Bücker Bü 131 Jungmann

The Bücker Bü 131 Jungmann was a biplane primary trainer that played an important role in the growth of the Luftwaffe, before seeing limited active service as a night harassment aircraft late in the Second World War.

The Bücker Flugzeugbau was founded in 1932 by Carl Clemens Bücker, with the Swede Anders J. Andersson as its chief designer. The Bü 131 was the new company's first product, and was an immediate success.

Detail from Battle of Scheveningen by Willem van de Velde the Elder
Bucker Bu 131B Jungmann
left view

The Bü 131 was a conventional single bay biplane, carrying two people in tandem open cockpits. The wings had a fabric covered wooden framework. All of the wings carried ailerons, making the aircraft very manoeuvrable. Both upper and lower wings had dihedral and eleven degrees of sweepback. The upper and lower wings were interchangeable, making it easier to repair damaged aircraft. 

The fuselage was made with a steel-tube fuselage, fabric covered for most of its length but using light alloy around the engine and cockpits. The prototype was powered by an 80hp Hirth HM 60R inline engine.

The aircraft made its maiden flight on 27 April 1934, and in the same year entered production as the Bü 131A Jungmann. Early aircraft went to the Deutscher Luftsportverband (German Air Sports Union), a civilian organisation that was used to train further Luftwaffe pilots. Direct deliveries to the Luftwaffe began in 1935, and the aircraft was used as the standard basic trainer until it was replaced with the Bücker Bü 181 Bestmann. The total number of aircraft produced is unknown, but probably ran to at least 3,000 before production was phased out in 1940-41.

The Jungmann did see some limited front line service when a number of aircraft were allocated to night harassment units operating on the Eastern Front. These aircraft were modified to carry 2.2lb and 4.4lb bombs and were used to keep up a constant stream of minor attacks on the Russian front lines.

Bucker Bu 131 Jungmann from the left
Bucker Bu 131 Jungmann from the left

The Jungmann was exported to eight European countries, starting in 1935. Spain received more than 100 German built aircraft, and then began licence built construction of the aircraft as the C.A.S.A. 1.131. The first 200 of these aircraft used imported Hirth engines, but these were then replaced by the Spanish ENMA Tigra G-IVA engine. The Swiss also began licensed production, at the Dornier-Werke. Bulgaria, Hungary, Sweden, Finland, France, Holland, Poland, Portugal and Romania also purchased the type. Outside Europe the aircraft sold in South Africa, Brazil, Uruguay and Chile. The largest export market was Japan, where both the Army and Navy ordered the aircraft into production, as the Ki-86A and K9W1 respectively (see below). The Bü 131 was also developed into the single seat Bü 133 Jungmeister aerobatic trainer.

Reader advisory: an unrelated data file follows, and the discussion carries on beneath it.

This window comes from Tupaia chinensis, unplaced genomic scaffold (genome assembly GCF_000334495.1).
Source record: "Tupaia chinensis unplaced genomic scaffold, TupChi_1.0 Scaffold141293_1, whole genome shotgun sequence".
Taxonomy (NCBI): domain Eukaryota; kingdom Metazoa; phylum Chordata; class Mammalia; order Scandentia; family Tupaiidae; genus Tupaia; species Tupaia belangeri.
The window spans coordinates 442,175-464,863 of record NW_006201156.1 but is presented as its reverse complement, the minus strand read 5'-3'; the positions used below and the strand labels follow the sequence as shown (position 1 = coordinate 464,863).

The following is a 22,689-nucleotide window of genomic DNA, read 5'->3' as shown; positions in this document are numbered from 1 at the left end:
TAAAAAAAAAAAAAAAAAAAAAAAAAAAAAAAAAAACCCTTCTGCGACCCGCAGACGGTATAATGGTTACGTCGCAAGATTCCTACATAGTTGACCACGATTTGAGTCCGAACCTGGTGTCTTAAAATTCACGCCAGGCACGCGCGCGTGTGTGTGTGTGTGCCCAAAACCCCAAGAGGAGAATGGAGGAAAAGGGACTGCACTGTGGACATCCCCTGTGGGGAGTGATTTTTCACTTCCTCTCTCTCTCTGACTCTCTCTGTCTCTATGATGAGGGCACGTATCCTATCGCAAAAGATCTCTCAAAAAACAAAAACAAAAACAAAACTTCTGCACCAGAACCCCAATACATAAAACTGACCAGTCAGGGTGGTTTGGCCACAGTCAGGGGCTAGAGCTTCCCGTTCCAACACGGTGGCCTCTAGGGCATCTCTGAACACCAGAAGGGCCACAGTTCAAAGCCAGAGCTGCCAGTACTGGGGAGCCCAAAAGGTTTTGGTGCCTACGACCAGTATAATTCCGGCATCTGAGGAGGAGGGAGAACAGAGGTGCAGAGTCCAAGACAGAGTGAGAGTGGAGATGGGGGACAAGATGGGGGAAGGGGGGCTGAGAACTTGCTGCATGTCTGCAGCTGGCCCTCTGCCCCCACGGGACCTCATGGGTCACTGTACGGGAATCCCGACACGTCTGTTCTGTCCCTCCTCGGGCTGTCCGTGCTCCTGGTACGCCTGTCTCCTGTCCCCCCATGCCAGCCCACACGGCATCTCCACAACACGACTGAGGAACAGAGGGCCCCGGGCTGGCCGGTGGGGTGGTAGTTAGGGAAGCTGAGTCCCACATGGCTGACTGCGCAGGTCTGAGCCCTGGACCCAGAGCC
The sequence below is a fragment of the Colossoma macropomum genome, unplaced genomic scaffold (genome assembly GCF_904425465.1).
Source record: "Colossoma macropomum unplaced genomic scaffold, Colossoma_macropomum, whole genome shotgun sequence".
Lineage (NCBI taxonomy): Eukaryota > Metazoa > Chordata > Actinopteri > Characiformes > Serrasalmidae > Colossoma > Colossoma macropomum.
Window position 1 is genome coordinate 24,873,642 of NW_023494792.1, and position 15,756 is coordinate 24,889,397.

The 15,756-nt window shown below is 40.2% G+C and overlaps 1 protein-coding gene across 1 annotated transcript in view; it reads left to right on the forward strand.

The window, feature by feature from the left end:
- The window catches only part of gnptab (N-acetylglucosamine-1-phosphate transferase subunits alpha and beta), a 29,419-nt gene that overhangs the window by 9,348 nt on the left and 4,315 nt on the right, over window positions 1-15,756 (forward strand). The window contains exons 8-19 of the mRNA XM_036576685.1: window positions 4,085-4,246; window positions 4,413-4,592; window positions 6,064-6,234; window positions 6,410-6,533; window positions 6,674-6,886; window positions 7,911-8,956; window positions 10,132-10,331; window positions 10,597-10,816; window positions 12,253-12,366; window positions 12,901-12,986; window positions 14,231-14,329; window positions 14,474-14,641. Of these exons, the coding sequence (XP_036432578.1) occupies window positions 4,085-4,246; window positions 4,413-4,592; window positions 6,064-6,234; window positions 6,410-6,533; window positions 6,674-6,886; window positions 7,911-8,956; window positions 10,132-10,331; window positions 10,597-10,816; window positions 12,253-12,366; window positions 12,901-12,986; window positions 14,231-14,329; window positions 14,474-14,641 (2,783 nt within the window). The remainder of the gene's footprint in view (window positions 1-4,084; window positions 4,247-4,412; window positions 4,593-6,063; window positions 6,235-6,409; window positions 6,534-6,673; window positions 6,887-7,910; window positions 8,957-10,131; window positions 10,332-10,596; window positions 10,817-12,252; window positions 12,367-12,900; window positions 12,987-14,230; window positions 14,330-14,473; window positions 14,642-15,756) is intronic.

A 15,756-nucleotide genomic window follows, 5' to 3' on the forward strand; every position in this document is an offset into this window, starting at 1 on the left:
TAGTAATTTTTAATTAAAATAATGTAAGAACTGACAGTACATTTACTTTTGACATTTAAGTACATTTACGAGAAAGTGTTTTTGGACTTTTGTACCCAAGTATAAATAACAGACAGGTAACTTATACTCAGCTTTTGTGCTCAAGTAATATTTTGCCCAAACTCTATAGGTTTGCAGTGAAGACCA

Bü 131A

The Bü 131A was the first production version of the aircraft, and was powered by the 80hp Hirth HM 60R engine. It was produced from 1934 until 1936.

Bü 131B

The Bü 131B was the main production version, and used a 105hp Hirth HM 504A-2 engine. This was the last production version.

Bü 131C

Bucker Bu 131 Jungmann in Flight
Bucker Bu 131 Jungmann in Flight

The Bü 131C was powered by a 90hp Cirrus Minor inline engine. A single prototype was built.

Bü 131D

Some, but not all, sources mention a slightly improved Bü 131D that might have been introduced in 1938.

Kyushu Navy Type 2 Primary Trainer Model 11 (K9W1)

The Jungmann was produced under licence by two manufacturers in Japan. The first version was the Kyushu K9W1, of which 336 (or 217) were built for the Japanese Navy.

Kokusai Ki-86A Type 4 Primary Trainer

1,037 were produced by Nippon Kokusai Koku between 1943 and the end of the war, with the designation Kokusai Ki-86A Type 4 Primary Trainer

Tatra T 131

The Tatra Wagon Factory of Studenka, Czechoslovakia, obtained a licence to produce the Bü 131B, under the designation Tatra T-131. Ten were built in 1937.

Aero C4

This designation was given to twelve surviving Bü 131s taken over by the Czechoslovak Air Force after the end of the Second World War

Aero C-104

Production was then resumed in Czechoslovakia, and around 260 were built as the Aero C 104, powered by a 105hp Walter Minor 4-III inline engine.

Stats: Bü 131B
Engine: Hirth HM 504A-2 inline engine
Power: 105hp
Crew: 2
Wing span: 24ft 3 1/8in
Length: 21ft 8 5/8in
Height: 7ft 4 5/8in
Empty Weight: 860lb
Loaded Weight: 1,500lb
Max Speed: 114mph at sea level
Cruising Speed: 106mph
Service Ceiling: 9,840ft
Range: 404 miles
Armament: None
Bomb-load: None as standard, mix of 2.2lb and 4.4lb bombs as night harassment aircraft

Aircraft of the Luftwaffe 1935-1945, Jean-Denis G.G. Lepage. Combines a good background history of the Luftwaffe with a comprehensive examination of its aircraft, from the biplanes of the mid 1930s to the main wartime aircraft and on to the seemingly unending range of experimental designs that wasted so much effort towards the end of the war. A useful general guide that provides an impressively wide range of information on almost every element of the Luftwaffe (Read Full Review)
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How to cite this article: Rickard, J (22 August 2011), Bücker Bü 131 Jungmann , http://www.historyofwar.org/articles/bucker_bu_131_jungmann.html

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